11th Circuit affirms dismissal of education fraud case for lack of particularity

by Ben Vernia | September 10th, 2012

On August 9, the Court of Appeals for the Eleventh Circuit affirmed the district court’s dismissal of U.S. ex rel. Jallali v. Nova Southeastern Univ., agreeing with the lower court that the whistleblower’s complaint lacked sufficient particularity under Fed. R. Civ. P. 9(b).

The qui tam relator was a former medical student at the university who never obtained a degree. He sued the school under the False Claims Act, alleging that the university false asserted that it was in compliance with federal regulations when it submitted payment requests for federal student aid. The government declined to intervene in the case, and the school moved to dismiss for lack of particularity. The 11th Circuit described the relator’s allegations: that the school violated two federal regulations; that federal regulations required to school to certify its compliance with those rules each time it requests federal student aid payments; and that the school requested such payments. The Court concluded that these allegations failed to meet 9(b)’s standard, because they did not include an allegation that the school in fact certified its compliance or an allegation that noncompliance renders the school ineligible to receive the funds.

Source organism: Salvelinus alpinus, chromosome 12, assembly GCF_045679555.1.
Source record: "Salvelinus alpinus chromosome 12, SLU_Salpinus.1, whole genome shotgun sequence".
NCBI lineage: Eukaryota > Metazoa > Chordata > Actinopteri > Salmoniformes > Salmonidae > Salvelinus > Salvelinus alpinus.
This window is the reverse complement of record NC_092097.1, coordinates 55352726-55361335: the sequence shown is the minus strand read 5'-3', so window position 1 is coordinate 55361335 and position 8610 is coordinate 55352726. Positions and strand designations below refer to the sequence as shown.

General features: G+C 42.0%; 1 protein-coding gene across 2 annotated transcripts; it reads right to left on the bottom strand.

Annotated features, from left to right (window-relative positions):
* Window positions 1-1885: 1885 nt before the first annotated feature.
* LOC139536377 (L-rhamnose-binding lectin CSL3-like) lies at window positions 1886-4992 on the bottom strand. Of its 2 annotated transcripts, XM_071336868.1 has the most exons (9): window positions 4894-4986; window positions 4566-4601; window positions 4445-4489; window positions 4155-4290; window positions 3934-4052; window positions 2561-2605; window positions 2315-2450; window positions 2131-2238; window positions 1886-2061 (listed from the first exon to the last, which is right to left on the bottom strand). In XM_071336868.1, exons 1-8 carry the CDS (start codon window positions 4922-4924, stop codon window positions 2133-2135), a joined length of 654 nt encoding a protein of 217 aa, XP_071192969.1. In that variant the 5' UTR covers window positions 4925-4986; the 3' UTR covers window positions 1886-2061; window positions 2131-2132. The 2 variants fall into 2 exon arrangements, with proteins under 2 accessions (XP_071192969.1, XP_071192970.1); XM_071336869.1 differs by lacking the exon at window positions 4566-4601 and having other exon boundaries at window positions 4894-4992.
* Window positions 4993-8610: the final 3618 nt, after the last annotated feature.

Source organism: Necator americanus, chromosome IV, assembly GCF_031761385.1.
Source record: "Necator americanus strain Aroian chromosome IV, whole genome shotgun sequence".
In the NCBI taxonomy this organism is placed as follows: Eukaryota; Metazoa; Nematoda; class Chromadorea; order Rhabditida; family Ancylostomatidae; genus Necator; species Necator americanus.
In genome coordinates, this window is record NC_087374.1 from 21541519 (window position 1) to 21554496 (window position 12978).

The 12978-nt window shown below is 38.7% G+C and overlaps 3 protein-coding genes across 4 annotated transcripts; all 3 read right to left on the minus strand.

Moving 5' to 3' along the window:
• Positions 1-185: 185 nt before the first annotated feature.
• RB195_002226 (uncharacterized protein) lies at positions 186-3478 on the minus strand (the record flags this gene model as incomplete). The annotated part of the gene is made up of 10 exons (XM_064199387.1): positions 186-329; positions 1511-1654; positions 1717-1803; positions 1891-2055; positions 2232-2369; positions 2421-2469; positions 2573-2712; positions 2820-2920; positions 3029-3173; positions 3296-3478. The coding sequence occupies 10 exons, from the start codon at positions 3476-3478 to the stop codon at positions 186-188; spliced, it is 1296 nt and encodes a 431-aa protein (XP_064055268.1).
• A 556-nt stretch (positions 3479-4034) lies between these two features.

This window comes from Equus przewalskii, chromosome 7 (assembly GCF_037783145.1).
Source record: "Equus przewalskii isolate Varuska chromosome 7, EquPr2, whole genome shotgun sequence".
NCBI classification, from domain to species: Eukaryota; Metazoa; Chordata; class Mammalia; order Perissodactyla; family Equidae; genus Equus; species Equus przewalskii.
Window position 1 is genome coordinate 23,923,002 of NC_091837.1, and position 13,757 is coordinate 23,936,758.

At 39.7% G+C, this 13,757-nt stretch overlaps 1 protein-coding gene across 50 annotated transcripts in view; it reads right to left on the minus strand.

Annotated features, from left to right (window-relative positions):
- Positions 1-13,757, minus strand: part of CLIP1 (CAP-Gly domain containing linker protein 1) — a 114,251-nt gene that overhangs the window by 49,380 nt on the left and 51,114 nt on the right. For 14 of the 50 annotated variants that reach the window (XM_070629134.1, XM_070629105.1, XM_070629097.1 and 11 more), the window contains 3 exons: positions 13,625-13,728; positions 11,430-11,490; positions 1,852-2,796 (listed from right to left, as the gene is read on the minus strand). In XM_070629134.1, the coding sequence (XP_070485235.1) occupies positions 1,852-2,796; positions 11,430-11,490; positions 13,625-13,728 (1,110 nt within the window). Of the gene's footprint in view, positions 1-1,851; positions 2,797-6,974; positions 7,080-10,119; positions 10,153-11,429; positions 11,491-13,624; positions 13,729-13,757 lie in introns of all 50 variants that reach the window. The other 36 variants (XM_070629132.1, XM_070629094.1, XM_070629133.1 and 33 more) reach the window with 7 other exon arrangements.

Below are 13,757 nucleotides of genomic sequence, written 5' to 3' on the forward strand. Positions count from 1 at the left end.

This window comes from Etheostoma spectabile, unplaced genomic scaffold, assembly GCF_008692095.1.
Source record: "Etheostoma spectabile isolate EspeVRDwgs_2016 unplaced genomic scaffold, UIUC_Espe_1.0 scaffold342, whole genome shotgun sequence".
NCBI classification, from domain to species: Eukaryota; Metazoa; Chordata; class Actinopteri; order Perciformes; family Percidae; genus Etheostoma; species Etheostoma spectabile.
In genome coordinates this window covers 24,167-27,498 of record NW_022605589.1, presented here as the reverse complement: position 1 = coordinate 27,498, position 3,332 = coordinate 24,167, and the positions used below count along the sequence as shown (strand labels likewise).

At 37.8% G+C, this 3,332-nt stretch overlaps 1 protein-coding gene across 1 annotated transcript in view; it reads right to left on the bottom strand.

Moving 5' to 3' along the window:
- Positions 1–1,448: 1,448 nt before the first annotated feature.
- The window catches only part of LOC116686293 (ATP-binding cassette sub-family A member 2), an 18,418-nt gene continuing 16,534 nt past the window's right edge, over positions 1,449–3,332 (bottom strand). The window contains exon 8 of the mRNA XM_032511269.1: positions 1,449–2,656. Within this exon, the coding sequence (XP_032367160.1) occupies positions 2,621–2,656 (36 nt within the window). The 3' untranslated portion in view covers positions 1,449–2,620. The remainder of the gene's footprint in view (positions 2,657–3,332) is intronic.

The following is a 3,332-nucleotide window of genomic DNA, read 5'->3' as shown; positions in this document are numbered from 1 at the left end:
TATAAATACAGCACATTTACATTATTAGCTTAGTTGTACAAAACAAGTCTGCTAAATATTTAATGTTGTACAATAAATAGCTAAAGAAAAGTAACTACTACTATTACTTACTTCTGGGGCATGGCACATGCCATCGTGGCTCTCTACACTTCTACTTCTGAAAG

The Court also rejected the whistleblower’s arguments that the district court erred in refusing to consider exhibits attached to his opposition to the school’s motion to dismiss (it concluded that a plaintiff cannot amend a complaint in that manner), and that the dismissal was erroneous because the Attorney General had not consented (the provision of the False Claims Act requiring the AG’s consent only applied to voluntary dismissals, the Eleventh Circuit reasoned).

Leave a Reply

Recent Posts

Recent Comments